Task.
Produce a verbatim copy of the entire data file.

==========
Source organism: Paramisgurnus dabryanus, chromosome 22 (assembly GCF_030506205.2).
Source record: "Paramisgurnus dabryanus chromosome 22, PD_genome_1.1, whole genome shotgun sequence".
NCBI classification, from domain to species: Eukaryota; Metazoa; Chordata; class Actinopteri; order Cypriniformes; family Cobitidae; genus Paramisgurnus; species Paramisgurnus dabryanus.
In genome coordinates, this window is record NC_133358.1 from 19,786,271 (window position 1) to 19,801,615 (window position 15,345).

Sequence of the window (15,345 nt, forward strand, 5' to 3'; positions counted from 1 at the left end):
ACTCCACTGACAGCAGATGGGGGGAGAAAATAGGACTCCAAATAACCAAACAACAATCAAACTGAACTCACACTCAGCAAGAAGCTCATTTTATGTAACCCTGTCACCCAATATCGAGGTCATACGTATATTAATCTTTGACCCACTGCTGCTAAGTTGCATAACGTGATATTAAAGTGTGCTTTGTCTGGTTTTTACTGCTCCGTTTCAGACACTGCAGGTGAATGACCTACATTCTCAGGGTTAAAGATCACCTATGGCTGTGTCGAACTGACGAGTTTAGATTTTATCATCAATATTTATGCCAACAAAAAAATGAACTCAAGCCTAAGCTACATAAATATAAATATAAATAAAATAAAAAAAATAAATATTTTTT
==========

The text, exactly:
Source organism: Paramisgurnus dabryanus, chromosome 22 (assembly GCF_030506205.2).
Source record: "Paramisgurnus dabryanus chromosome 22, PD_genome_1.1, whole genome shotgun sequence".
NCBI classification, from domain to species: Eukaryota; Metazoa; Chordata; class Actinopteri; order Cypriniformes; family Cobitidae; genus Paramisgurnus; species Paramisgurnus dabryanus.
In genome coordinates, this window is record NC_133358.1 from 19,786,271 (window position 1) to 19,801,615 (window position 15,345).

Sequence of the window (15,345 nt, forward strand, 5' to 3'; positions counted from 1 at the left end):
ACTCCACTGACAGCAGATGGGGGGAGAAAATAGGACTCCAAATAACCAAACAACAATCAAACTGAACTCACACTCAGCAAGAAGCTCATTTTATGTAACCCTGTCACCCAATATCGAGGTCATACGTATATTAATCTTTGACCCACTGCTGCTAAGTTGCATAACGTGATATTAAAGTGTGCTTTGTCTGGTTTTTACTGCTCCGTTTCAGACACTGCAGGTGAATGACCTACATTCTCAGGGTTAAAGATCACCTATGGCTGTGTCGAACTGACGAGTTTAGATTTTATCATCAATATTTATGCCAACAAAAAAATGAACTCAAGCCTAAGCTACATAAATATAAATATAAATAAAATAAAAAAAATAAATATTTTTT